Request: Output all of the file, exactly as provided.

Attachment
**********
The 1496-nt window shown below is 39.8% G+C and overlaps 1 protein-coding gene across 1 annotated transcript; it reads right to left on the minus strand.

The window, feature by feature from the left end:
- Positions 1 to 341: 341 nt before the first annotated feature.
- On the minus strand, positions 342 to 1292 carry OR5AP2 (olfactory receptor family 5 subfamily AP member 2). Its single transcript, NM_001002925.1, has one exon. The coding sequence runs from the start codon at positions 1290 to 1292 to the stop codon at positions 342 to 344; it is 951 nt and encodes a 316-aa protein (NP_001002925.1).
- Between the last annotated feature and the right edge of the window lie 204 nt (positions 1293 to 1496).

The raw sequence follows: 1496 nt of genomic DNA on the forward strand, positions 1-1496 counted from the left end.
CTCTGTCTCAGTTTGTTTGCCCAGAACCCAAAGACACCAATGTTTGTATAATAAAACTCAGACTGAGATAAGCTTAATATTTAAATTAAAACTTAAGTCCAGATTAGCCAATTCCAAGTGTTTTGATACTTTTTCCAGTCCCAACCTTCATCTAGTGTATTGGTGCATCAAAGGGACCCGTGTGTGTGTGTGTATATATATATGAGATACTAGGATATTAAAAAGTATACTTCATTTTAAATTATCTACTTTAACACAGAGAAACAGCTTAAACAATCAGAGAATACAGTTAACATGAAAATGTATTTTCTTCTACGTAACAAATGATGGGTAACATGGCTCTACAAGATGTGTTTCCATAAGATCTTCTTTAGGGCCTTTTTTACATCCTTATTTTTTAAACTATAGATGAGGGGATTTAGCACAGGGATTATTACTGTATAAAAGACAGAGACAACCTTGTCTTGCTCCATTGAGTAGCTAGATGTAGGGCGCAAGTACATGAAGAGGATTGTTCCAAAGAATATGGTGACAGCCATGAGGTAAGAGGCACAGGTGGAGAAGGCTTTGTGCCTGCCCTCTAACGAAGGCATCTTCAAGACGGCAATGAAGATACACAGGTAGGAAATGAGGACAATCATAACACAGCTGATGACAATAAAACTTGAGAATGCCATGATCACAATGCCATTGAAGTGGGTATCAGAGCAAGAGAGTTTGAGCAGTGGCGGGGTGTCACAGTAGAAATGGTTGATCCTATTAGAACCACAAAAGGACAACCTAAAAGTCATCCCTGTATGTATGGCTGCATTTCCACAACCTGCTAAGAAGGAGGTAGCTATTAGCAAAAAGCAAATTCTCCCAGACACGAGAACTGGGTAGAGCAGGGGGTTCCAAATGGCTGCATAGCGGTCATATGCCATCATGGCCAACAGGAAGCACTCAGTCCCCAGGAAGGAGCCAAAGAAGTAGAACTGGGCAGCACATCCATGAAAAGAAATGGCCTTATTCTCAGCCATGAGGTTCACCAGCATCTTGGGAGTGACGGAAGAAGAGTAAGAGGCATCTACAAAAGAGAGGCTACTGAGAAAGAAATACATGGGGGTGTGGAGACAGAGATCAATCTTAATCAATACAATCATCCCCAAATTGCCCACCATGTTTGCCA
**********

The 1496-nt window shown below is 39.8% G+C and overlaps 1 protein-coding gene across 1 annotated transcript; it reads right to left on the minus strand.

The window, feature by feature from the left end:
- Positions 1 to 341: 341 nt before the first annotated feature.
- On the minus strand, positions 342 to 1292 carry OR5AP2 (olfactory receptor family 5 subfamily AP member 2). Its single transcript, NM_001002925.1, has one exon. The coding sequence runs from the start codon at positions 1290 to 1292 to the stop codon at positions 342 to 344; it is 951 nt and encodes a 316-aa protein (NP_001002925.1).
- Between the last annotated feature and the right edge of the window lie 204 nt (positions 1293 to 1496).

The raw sequence follows: 1496 nt of genomic DNA on the forward strand, positions 1-1496 counted from the left end.
CTCTGTCTCAGTTTGTTTGCCCAGAACCCAAAGACACCAATGTTTGTATAATAAAACTCAGACTGAGATAAGCTTAATATTTAAATTAAAACTTAAGTCCAGATTAGCCAATTCCAAGTGTTTTGATACTTTTTCCAGTCCCAACCTTCATCTAGTGTATTGGTGCATCAAAGGGACCCGTGTGTGTGTGTGTATATATATATGAGATACTAGGATATTAAAAAGTATACTTCATTTTAAATTATCTACTTTAACACAGAGAAACAGCTTAAACAATCAGAGAATACAGTTAACATGAAAATGTATTTTCTTCTACGTAACAAATGATGGGTAACATGGCTCTACAAGATGTGTTTCCATAAGATCTTCTTTAGGGCCTTTTTTACATCCTTATTTTTTAAACTATAGATGAGGGGATTTAGCACAGGGATTATTACTGTATAAAAGACAGAGACAACCTTGTCTTGCTCCATTGAGTAGCTAGATGTAGGGCGCAAGTACATGAAGAGGATTGTTCCAAAGAATATGGTGACAGCCATGAGGTAAGAGGCACAGGTGGAGAAGGCTTTGTGCCTGCCCTCTAACGAAGGCATCTTCAAGACGGCAATGAAGATACACAGGTAGGAAATGAGGACAATCATAACACAGCTGATGACAATAAAACTTGAGAATGCCATGATCACAATGCCATTGAAGTGGGTATCAGAGCAAGAGAGTTTGAGCAGTGGCGGGGTGTCACAGTAGAAATGGTTGATCCTATTAGAACCACAAAAGGACAACCTAAAAGTCATCCCTGTATGTATGGCTGCATTTCCACAACCTGCTAAGAAGGAGGTAGCTATTAGCAAAAAGCAAATTCTCCCAGACACGAGAACTGGGTAGAGCAGGGGGTTCCAAATGGCTGCATAGCGGTCATATGCCATCATGGCCAACAGGAAGCACTCAGTCCCCAGGAAGGAGCCAAAGAAGTAGAACTGGGCAGCACATCCATGAAAAGAAATGGCCTTATTCTCAGCCATGAGGTTCACCAGCATCTTGGGAGTGACGGAAGAAGAGTAAGAGGCATCTACAAAAGAGAGGCTACTGAGAAAGAAATACATGGGGGTGTGGAGACAGAGATCAATCTTAATCAATACAATCATCCCCAAATTGCCCACCATGTTTGCCA